With production set to begin this summer, Cary Fukunaga has exited the director’s chair on the major two-film adaptation of Stephen King’s classic horror novel It. While it’s definitely disappointing news, it’s not entirely surprising given that Fukunaga recently signed on to direct another film and he’s got a TNT miniseries in the pipeline.

The Wrap reports on Fukunaga’s exit from It, noting that the director clashed with the studio over budget restrictions following the film’s move from Warner Bros. to New Line. Fukunaga was set to begin production on his two-part film adaptation of King’s classic novel this summer. In addition to wanting to shoot the film in New York, which is more expensive, Fukunaga also reportedly clashed with the studio over creative differences.

Adding another layer to New Line’s hesitance in adapting King’s It was the recent release of Poltergeist, which didn’t fare well in theaters on opening weekend, and which also relied on a scary clown in its marketing materials. Eye roll.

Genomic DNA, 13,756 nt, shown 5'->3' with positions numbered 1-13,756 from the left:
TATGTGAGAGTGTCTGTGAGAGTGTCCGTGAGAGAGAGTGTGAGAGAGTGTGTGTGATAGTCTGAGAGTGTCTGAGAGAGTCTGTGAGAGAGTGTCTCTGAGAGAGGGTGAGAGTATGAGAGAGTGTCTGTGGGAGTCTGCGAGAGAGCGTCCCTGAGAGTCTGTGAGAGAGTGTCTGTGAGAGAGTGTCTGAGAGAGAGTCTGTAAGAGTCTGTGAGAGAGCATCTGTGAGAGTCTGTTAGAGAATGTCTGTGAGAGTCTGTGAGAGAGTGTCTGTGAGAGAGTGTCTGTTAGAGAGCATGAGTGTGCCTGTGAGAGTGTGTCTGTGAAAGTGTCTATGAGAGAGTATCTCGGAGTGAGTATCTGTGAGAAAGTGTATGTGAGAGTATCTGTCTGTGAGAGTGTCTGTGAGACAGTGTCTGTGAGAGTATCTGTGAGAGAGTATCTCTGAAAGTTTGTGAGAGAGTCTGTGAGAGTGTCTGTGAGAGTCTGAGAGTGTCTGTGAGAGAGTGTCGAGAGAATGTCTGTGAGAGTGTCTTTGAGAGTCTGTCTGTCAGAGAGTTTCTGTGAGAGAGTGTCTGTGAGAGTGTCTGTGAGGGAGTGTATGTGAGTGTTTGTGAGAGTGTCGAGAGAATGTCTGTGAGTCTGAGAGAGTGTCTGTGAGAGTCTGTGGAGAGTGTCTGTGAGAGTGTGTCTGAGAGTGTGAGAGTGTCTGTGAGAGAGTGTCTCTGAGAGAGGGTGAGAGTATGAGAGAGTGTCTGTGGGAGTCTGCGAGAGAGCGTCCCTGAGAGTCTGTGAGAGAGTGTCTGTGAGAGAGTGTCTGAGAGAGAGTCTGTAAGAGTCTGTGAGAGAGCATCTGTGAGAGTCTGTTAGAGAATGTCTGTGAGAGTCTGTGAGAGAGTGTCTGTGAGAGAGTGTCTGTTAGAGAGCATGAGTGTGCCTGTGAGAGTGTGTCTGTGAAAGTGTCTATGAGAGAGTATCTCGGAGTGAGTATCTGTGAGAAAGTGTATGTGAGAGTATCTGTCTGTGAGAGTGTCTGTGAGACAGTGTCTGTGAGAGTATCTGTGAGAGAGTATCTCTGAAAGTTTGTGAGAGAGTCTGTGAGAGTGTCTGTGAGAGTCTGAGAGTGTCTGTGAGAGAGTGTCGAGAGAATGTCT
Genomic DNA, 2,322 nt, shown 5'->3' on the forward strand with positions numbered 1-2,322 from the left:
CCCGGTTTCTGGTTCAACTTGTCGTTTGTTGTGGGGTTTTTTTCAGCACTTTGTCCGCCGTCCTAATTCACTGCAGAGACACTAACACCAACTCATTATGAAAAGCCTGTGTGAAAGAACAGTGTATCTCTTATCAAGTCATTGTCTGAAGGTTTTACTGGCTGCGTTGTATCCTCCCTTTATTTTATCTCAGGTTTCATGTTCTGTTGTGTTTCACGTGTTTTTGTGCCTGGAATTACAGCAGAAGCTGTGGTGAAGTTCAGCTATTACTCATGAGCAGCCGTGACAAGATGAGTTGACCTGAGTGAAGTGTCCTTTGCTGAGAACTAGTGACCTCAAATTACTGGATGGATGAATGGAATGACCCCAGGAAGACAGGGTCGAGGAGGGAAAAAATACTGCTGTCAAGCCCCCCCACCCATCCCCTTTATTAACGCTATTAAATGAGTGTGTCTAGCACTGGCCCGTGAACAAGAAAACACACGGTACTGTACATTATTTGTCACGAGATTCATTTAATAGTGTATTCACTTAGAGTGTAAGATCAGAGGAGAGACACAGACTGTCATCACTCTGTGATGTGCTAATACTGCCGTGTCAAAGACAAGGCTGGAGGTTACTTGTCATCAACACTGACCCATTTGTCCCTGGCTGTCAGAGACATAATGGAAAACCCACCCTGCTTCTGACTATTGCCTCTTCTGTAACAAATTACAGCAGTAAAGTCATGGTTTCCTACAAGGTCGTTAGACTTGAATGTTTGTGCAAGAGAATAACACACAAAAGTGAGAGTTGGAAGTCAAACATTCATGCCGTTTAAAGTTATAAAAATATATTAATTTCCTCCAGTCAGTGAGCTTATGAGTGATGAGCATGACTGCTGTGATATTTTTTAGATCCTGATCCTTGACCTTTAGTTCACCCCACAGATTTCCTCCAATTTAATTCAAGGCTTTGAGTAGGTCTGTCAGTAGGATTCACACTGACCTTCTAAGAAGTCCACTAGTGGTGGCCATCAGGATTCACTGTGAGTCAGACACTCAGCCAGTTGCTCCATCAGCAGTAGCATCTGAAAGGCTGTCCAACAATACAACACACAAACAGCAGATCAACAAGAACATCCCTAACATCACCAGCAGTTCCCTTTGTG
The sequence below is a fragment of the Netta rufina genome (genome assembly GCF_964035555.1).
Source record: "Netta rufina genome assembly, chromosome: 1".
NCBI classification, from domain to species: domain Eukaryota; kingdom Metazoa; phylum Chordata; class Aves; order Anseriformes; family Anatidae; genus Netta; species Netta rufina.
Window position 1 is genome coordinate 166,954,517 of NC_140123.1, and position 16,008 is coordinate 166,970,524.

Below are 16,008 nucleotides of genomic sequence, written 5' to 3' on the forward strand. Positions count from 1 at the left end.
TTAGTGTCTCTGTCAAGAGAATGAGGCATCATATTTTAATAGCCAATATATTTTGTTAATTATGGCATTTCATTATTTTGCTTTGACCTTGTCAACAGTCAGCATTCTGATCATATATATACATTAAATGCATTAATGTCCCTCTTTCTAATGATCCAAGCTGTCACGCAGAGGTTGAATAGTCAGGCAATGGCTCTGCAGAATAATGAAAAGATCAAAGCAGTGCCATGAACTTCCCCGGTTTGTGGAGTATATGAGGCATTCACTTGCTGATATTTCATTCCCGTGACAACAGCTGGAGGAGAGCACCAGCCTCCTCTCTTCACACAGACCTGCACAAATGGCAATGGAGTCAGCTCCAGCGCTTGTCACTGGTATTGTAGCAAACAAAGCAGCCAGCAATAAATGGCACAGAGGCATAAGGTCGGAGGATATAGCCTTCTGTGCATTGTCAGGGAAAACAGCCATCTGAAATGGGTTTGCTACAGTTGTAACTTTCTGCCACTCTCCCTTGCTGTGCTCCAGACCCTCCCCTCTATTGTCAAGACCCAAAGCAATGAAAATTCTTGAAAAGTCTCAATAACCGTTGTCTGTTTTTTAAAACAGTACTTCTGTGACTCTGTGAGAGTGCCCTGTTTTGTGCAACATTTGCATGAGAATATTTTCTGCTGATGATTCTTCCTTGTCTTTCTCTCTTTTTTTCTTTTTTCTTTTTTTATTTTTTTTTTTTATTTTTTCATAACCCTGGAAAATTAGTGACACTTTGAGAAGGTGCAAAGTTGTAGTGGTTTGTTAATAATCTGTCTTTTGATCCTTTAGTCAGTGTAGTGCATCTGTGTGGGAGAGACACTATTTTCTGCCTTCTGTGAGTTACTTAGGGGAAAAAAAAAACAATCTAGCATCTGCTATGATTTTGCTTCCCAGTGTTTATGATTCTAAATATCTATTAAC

It’s unclear if New Line will move forward with a new director on the project, but this is a pretty big loss — Fukunaga is an immensely gifted, visionary director, and the sort of talent you want to tackle a tricky, risky adaptation such as this. That risk — both creatively and financially — would have very likely paid off for New Line.

Just recently, it was announced that We’re the Millers star Will Poulter was in talks to play the evil clown Pennywise in Fukunaga’s It, and it doesn’t look like the next director will be honoring that casting decision, as New Line has officially shut this iteration of It down for the time being. The studio will likely start over from scratch, though given their budget concerns, it doesn’t seem as if they’ll be in a big rush to do so, and whatever adaptation ultimately, eventually surfaces, likely won’t be nearly as impressive or interesting as what Fukunaga would have delivered.

As for Fukunaga, he’s producing and directing The Alienist eight-part miniseries for TNT, and recently signed on to direct a film based on the true life story of Joe and Jadin Bell, based on a script by Brokeback Mountain writers Larry McMurtry and Diana Ossana.